The way I used to start my day was to take the dog for a half-hour walk. After that, I’d have breakfast then sit at my computer. Later, I’d sit behind the steering wheel and drive to a meeting, sit through the meeting, then come home and sit down for dinner. In the evening, I’d likely sit down to chat, read, or watch something on TV.
That was a lot of sitting.
“The robotic lifestyle of just incorporating thirty minutes of physical activity into your day, and spending the other twenty-three-and-a-half hours idle, does not produce the healthy profile we’re looking for,” says Mark Tremblay, director of Healthy Active Living and Obesity Research at Children’s Hospital of Eastern Ontario in Canada.
Through his work, Dr. Tremblay has determined there are two types of people. The Prolonger is a person who sits for prolonged periods of time. The Breaker tends to take breaks, as he says, “if only to move about briefly during seated activities.” Because the breaker regularly gets up to putter, he or she moves more over a day’s time than the Prolonger who tends to remain sitting down.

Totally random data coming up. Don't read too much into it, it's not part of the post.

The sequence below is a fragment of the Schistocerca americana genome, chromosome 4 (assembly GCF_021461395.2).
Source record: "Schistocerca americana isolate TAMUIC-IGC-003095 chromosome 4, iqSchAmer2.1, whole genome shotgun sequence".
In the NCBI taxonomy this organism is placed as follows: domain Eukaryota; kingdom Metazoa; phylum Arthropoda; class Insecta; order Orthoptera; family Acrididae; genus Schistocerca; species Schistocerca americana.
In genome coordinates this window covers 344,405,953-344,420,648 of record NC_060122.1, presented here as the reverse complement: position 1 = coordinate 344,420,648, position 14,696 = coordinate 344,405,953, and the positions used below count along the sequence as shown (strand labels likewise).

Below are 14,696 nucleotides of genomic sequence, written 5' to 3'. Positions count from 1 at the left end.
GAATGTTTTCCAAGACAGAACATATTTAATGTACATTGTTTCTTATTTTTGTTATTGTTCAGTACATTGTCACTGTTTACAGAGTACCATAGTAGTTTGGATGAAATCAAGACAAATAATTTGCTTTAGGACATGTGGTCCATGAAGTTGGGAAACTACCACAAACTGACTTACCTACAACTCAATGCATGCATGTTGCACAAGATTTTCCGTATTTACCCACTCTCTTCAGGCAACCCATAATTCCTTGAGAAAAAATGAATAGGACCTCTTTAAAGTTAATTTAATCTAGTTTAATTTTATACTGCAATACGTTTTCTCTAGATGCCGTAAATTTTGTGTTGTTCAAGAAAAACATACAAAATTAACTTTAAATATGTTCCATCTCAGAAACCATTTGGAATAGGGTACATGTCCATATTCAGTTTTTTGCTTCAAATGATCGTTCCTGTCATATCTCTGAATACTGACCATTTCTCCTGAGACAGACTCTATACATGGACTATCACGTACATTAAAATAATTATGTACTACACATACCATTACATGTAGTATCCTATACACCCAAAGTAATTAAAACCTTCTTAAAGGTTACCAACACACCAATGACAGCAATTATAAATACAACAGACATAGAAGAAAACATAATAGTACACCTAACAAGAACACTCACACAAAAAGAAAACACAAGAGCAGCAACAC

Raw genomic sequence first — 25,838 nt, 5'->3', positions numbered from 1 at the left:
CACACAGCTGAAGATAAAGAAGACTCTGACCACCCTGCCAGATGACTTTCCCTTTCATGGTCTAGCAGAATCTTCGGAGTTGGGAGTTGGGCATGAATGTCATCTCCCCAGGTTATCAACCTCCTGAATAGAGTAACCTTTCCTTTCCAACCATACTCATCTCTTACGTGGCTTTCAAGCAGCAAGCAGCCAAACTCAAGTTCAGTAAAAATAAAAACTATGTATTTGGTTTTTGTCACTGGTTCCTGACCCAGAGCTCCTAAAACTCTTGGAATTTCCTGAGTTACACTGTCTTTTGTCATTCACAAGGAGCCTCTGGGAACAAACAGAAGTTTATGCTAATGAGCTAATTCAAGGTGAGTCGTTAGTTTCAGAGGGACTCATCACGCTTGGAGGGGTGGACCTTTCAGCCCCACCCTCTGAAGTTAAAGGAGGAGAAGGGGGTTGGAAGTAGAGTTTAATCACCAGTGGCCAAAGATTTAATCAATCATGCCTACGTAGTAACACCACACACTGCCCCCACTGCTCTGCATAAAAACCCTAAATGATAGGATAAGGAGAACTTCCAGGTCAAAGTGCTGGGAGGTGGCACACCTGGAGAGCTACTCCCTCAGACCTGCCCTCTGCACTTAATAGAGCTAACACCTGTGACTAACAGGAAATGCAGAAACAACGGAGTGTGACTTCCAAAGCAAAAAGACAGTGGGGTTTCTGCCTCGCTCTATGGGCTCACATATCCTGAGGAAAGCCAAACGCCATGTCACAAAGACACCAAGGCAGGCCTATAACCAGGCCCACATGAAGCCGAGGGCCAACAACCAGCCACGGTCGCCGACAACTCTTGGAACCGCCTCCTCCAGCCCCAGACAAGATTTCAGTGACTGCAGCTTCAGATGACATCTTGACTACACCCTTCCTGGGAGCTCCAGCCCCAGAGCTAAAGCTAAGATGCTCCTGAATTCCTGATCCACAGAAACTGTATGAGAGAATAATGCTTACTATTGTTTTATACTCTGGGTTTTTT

So, if you’re a Breaker and find reasons to get up from your chair throughout the day, you’ll be more durable in the long run because—like a tortoise, not a hare—you’ll slowly but surely be more active.
The previous is an excerpt from the just-released How To Be a Durable Human: Revive and Thrive in the Digital Age Through the Power of Self-Design by D.C.-based author and active living activist, Jenifer Joy Madden. Also see DurableHuman.com for practical tips on being more active, connecting more with nature, and better living in harmony with your technology.
About the Author:
An author, digital journalist, and self-proclaimed “cheerleader for humanity,” Jenifer Joy Madden writes about health and well-being on news outlets ranging from TechRepublic to The Washington Post to The Children and Nature Network. Jenifer is on a commission that advises the Fairfax County Board of Supervisors about transportation matters. She is also the visionary, planner, and organizer of a new network of walking and cycling trails connecting places including Tysons, Meadowlark Botanical Gardens, and Wolf Trap National Park.